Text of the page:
Parkersburg woman uses skills to help sew struggling hearts together
PARKERSBURG — Families need all the support they can get when they have a premature baby.
Enid James of Parkersburg is showing her support by crocheting items that are sent to neonatal intensive care units across the U.S. through the nonprofit Charli’s Love.
Charli’s Love officially began in 2000 after the founding members wanted to keep alive the memory of their child, whom they lost in 1995 in the NICU.
“Charli’s Love began as a personal project, supplying 46 NICUs with handmade items,” said Maria Cavnor, the founder.
As of June 2018, it is now a non-profit, currently supplying 287 hospitals with handmade items made from hundreds of volunteers.
Charli’s Love says its mission is to supply NICUs with handmade items for preemies and their families, supporting them during this scary time in their life.
James is getting ready to mail her first box of almost 100 items that she crocheted to go to the NICUs in memory of her great-great nephew, Aaron Spencer, who was born premature, and did not survive.
“All we had was donated blankets and clothes to dress him in for photos,” his mother and James’s great niece, Stacy Spencer, said.
Spencer said they lost him at 15 weeks, and although he was not in the NICU, she still received those donated items.
“When I delivered, the cord was wrapped tightly around his neck about five times,” she said.
“Sometimes the only thing a family has from their NICU stay is one of the items that they received from Charli’s Love while in the NICU,” Spencer said.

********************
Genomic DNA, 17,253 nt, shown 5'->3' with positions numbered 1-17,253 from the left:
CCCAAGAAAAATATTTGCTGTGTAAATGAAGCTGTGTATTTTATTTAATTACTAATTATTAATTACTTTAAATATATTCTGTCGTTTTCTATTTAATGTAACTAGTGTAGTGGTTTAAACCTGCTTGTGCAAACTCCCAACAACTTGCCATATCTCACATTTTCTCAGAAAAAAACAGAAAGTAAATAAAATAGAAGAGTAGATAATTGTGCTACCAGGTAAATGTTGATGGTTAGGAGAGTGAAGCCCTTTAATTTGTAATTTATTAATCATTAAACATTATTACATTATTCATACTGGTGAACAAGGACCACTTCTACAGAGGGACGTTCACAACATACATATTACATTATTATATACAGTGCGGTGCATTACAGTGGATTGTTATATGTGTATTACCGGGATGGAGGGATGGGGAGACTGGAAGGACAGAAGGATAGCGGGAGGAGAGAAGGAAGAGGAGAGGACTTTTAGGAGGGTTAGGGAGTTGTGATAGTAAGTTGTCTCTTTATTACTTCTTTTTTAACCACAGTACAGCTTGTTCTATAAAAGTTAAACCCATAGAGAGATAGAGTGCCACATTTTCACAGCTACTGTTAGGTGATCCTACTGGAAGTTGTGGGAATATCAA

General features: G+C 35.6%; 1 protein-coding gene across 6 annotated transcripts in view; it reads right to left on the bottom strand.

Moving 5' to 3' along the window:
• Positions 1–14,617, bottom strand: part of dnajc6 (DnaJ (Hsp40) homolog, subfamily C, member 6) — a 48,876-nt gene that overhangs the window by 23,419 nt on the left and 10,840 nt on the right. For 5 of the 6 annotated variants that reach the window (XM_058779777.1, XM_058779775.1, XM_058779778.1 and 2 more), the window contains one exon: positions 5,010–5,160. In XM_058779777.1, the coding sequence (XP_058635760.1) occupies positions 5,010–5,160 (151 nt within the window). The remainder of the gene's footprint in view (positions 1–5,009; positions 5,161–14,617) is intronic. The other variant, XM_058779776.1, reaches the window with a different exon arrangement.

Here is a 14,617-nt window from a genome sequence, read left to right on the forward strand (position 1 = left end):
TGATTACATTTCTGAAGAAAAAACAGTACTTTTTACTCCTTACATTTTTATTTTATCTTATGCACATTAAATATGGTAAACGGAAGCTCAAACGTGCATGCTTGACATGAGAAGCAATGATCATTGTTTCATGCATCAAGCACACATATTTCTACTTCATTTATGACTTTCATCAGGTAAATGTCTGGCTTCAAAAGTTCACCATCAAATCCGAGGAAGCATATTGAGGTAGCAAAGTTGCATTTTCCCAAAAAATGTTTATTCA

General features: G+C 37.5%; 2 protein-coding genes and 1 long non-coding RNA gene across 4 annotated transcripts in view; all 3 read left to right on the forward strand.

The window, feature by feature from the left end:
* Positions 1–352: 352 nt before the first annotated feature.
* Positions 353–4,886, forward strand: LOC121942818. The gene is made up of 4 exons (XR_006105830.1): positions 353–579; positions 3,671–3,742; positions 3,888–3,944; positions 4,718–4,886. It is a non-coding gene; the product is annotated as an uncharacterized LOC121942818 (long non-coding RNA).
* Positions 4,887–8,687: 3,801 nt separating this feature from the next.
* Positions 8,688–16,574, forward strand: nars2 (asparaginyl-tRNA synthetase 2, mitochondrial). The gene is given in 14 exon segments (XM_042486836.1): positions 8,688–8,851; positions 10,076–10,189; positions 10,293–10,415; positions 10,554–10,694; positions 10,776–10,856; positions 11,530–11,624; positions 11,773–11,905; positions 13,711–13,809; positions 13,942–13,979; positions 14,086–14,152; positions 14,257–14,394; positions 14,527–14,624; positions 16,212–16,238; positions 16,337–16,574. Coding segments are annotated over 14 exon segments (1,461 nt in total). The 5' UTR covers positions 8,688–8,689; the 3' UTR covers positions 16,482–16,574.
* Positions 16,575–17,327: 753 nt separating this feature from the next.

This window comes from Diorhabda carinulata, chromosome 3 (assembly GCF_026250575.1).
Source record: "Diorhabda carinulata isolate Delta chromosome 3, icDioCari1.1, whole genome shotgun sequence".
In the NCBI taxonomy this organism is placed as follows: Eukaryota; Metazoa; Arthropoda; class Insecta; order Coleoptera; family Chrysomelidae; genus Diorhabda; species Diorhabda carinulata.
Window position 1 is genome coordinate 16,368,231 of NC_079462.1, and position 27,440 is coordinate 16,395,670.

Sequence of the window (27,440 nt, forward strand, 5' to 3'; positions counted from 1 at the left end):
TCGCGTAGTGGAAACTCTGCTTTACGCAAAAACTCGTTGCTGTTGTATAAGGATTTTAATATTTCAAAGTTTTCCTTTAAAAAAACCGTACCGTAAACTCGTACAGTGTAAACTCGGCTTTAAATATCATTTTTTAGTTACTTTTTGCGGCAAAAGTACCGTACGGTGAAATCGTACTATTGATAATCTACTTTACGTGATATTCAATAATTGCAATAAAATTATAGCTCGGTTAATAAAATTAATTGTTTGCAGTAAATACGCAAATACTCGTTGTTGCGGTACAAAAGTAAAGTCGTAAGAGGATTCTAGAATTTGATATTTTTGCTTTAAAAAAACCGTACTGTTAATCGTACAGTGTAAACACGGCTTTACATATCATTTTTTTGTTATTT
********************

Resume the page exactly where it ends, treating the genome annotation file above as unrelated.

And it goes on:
Spencer was then added to the group “Charli’s Love” where she learned about its mission and shared it with her family, sparking James’s interest in helping other babies and their families.
James said she had not crocheted in 24 years prior to learning about Charli’s Love.
“I got out the old crocheting utensils and decided to see if I could still crochet,” she said.
James said she was going to make 50, but she has just kept going and has now made close to 100 hats, blankets and other gifts for the babies.
“Anytime I am sitting I am crocheting,” she said.
James said it takes her only 35 minutes to make a hat, but the blankets tend to be a longer process.
Her great-great nephew was not the only child in her family born premature.
“My granddaughter was also born premature,” she said.
James said she was glad to have found such a wonderful hobby.
“I am glad to be able to help others,” she said.